How does the process of irrigation work?

Story by Geoff Geddes

Irrigation systems can take many forms. "The most basic system is flood irrigation, where a field is completely leveled and graded to the point where it can be flooded," said Tyler Duncan, treasurer for New Way Irrigation in Lethbridge County, Alberta. "You then lay out pipe with gates that you open to turn on the water and flood the field."

A step up from the flooding approach is the wheel line. A series of pipes with sprinklers along its length are fixed to wheels of about 1.5 meters in diameter, and a large hose provides water at one end. Once a portion of the field has received enough irrigation, the sprinklers are moved to a different area and the process is repeated until the entire field has been watered.

"Today, most farms use a center pivot system," said Duncan. "A large PVC pipe is trenched in the middle of the field with a fixed pivot base station that waters the field in circles."

For rectangular or unusually shaped fields, the system can be augmented with corner sections to ensure complete irrigation. Although the cost of a center pivot system is greater than the wheel line, farmers find it's worth the money.

"The center pivot system is more efficient than a linear wheel move approach," said Joel Peru, irrigation agrologist, Crops and Irrigation Branch - Ministry of Agriculture with the Government of Saskatchewan. "It's also less labor intensive, as you don't have to move it to different parts of the field; it stays in a fixed area. A new center pivot apparatus will run you about $120,000, but the benefits far outweigh the cost for most operations, and the efficient application of water is a huge factor."

Because the center pivot commonly uses low pressure nozzles, less water is lost to evaporation, and there are fewer incidents of ponding as the water infiltrates the soil at a lower rate.

As with many sectors today, technology is impacting irrigation. There is growing interest in remote operation of center pivot systems, where farmers can monitor and troubleshoot them from a computer or smart phone and receive alerts when a problem occurs.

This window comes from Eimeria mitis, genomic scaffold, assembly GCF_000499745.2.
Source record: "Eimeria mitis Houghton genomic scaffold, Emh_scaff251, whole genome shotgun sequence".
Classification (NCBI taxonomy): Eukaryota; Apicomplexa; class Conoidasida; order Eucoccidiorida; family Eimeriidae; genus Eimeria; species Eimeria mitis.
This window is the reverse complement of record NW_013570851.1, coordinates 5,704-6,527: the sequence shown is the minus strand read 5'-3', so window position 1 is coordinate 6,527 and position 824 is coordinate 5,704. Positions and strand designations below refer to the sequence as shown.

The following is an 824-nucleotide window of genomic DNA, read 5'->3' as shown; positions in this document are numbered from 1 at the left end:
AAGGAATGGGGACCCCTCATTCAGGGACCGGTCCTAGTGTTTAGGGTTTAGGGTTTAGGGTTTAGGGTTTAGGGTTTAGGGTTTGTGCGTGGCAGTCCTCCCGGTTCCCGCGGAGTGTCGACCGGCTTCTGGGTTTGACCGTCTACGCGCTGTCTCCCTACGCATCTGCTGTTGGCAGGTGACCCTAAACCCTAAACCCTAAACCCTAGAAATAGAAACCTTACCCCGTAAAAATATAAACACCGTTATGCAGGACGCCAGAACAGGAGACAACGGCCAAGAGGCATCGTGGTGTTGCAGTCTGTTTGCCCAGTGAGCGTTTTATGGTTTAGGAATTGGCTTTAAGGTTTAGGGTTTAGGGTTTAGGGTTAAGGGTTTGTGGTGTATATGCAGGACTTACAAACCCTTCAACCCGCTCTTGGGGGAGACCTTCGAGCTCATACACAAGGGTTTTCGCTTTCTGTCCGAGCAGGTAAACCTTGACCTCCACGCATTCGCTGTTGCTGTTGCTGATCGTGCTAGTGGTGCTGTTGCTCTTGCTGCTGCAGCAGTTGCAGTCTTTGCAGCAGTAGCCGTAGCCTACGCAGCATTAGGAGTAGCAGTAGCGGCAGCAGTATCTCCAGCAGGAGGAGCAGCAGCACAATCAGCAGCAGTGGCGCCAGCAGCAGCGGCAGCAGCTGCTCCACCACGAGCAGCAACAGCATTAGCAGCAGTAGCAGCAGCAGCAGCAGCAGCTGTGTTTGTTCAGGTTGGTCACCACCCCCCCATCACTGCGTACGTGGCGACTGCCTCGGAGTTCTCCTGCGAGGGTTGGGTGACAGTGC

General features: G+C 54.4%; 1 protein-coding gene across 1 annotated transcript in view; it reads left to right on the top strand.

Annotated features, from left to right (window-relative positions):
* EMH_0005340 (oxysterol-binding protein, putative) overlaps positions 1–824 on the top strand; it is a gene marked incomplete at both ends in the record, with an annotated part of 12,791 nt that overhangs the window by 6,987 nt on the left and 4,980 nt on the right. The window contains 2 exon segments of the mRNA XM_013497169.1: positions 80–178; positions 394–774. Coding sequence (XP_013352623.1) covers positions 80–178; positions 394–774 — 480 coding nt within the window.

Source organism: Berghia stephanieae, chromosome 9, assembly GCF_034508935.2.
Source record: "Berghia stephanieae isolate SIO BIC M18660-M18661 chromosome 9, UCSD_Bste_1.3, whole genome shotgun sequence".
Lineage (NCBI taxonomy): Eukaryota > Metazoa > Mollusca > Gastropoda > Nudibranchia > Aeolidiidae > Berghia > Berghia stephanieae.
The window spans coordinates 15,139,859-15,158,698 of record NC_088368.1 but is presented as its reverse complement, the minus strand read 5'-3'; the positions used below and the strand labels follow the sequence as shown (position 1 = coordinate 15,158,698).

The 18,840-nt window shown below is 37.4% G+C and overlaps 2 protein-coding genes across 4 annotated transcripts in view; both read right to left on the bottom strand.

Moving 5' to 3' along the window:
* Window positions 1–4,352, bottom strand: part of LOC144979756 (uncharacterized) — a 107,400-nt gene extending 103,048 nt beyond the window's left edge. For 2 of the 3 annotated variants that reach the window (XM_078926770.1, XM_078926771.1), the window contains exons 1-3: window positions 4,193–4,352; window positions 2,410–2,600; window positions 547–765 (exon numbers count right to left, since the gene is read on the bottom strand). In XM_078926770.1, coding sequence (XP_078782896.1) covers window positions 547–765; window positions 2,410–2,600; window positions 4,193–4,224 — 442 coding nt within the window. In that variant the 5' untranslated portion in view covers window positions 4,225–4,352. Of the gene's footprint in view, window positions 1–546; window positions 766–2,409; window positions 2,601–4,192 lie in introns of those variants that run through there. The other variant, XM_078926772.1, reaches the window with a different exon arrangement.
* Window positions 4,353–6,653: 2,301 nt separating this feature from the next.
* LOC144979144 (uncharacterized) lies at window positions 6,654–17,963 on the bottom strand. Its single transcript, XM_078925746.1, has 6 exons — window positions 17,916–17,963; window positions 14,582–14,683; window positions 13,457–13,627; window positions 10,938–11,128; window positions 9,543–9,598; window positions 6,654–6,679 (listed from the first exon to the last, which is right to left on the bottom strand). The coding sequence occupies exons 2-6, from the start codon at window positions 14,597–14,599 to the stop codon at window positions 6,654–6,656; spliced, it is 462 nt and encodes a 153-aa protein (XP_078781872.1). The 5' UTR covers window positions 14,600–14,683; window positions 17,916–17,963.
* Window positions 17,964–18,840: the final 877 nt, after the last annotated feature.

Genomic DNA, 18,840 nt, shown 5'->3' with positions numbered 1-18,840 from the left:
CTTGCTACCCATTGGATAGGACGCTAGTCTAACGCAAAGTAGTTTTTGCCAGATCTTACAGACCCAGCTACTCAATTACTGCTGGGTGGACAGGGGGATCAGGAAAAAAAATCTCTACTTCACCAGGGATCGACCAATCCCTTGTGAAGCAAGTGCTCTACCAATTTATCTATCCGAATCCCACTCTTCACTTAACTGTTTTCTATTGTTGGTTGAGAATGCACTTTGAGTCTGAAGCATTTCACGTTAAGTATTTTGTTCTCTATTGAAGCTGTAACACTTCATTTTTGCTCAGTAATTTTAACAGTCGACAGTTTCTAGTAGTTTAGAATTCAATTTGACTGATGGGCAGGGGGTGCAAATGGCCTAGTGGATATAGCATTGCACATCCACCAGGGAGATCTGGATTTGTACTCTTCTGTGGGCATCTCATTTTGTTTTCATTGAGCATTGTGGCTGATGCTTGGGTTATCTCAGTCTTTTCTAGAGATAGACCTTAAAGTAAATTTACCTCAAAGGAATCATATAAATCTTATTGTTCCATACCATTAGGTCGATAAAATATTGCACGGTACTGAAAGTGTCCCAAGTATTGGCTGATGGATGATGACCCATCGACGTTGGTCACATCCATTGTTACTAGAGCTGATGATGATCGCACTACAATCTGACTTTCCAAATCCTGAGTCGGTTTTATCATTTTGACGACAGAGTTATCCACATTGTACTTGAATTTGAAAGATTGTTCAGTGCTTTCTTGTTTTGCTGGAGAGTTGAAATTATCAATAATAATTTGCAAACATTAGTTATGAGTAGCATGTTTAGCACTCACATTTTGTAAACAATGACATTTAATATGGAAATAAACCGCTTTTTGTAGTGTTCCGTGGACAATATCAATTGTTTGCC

With the growing popularity of precision agriculture, some farms are opting for variable rate irrigation, which enables users to define management zones throughout the field based on soil or landscape conditions. Using sprinklers that cycle on and off, water is applied in varying amounts so that each area receives the proper amount to correspond with its needs, and there is less chance of watering too much or too little.

For the majority of field crops and specialized irrigation crops like potatoes, the center pivot option tends to be the best one. With higher value and lower acre fruit and vegetable crops, however, trickle irrigation is recommended.

"Trickle irrigation is even more efficient than the center pivot," said Peru. "It applies water from a tape with perforations in it, causing the water to slowly drip out by the plants. Producers then apply mulch on top of that to further reduce evaporation and help control weeds. These systems are commonly used in high value horticulture operations."

Those considering trickle irrigation should be mindful that it's a more labor-intensive approach, as the mulch must be removed every year and the tapes are prone to ripping and leaking at times.

Whether you're flooding, pivoting or trickling, irrigation is crucial to your business. While there are some things you can cut corners on in agriculture, a lack of water will leave you drowning in debt. ?

Geoff Geddes is a freelance writer/editor based in Edmonton. He specializes in writing articles, blog posts and website content for the agriculture industry.